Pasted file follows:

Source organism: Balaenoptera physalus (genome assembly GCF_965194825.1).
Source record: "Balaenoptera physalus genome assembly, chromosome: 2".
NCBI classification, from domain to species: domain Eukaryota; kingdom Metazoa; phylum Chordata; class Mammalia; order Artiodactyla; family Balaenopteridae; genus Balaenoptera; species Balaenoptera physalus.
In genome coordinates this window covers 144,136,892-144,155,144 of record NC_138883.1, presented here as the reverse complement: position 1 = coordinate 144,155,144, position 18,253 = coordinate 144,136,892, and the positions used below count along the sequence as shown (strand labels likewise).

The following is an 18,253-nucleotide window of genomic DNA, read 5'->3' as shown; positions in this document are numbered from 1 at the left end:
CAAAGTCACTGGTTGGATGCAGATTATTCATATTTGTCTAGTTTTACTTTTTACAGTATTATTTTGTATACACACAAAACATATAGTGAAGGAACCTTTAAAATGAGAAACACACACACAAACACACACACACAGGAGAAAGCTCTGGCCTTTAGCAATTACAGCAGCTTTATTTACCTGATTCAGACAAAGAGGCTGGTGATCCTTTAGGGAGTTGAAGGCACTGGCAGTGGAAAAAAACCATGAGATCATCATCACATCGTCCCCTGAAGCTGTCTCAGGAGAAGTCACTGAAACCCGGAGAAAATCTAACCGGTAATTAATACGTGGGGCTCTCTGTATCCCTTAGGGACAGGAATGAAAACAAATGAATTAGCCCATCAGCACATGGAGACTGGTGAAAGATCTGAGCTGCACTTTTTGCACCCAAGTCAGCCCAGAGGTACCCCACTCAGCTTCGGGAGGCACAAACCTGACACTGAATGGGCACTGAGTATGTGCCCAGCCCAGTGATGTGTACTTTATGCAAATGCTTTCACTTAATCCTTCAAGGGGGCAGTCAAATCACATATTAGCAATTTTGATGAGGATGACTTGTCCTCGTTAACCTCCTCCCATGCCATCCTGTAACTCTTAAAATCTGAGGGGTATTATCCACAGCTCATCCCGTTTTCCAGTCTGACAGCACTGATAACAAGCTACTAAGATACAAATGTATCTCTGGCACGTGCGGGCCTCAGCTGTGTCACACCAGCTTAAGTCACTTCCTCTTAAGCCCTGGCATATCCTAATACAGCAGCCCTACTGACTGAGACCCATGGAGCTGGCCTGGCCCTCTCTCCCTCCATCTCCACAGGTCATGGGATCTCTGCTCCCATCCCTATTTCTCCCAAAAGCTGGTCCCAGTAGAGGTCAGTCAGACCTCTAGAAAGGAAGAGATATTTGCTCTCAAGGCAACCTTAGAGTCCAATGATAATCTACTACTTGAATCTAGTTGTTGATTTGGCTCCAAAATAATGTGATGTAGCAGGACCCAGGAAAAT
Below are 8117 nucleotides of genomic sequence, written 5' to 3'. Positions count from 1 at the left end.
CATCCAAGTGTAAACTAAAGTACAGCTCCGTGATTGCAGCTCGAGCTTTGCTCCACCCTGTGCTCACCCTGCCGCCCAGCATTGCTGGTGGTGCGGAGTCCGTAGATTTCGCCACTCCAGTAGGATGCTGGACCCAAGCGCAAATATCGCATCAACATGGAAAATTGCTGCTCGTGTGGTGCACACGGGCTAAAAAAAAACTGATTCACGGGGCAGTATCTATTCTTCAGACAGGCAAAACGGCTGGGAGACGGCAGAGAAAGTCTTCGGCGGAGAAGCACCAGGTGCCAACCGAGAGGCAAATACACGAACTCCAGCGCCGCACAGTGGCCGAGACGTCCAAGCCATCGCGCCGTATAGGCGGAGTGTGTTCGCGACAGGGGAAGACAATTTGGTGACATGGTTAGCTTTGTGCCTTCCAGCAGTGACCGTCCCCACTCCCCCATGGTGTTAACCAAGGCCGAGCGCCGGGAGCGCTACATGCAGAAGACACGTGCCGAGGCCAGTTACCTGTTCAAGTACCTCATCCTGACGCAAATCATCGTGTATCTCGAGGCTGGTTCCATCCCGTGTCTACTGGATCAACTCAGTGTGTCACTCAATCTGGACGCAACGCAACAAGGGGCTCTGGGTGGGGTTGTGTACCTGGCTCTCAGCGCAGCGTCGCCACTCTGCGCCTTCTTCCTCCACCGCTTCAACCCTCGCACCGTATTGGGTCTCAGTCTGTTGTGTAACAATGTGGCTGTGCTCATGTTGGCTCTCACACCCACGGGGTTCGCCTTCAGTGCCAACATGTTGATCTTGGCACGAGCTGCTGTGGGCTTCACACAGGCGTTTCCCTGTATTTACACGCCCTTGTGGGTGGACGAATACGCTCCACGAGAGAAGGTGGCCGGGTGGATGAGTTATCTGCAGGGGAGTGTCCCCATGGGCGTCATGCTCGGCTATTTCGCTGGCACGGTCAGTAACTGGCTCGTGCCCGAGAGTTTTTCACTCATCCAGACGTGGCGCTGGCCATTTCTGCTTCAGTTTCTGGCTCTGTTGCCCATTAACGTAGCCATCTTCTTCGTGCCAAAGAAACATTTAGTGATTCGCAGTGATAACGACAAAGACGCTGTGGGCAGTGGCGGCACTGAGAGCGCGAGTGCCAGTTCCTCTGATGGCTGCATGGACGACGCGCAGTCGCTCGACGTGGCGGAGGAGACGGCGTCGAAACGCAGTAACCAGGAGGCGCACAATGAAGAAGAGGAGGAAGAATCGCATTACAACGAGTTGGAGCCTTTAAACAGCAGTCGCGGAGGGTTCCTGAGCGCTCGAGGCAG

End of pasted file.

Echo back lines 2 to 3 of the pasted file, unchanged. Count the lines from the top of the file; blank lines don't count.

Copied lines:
Source record: "Balaenoptera physalus genome assembly, chromosome: 2".
NCBI classification, from domain to species: domain Eukaryota; kingdom Metazoa; phylum Chordata; class Mammalia; order Artiodactyla; family Balaenopteridae; genus Balaenoptera; species Balaenoptera physalus.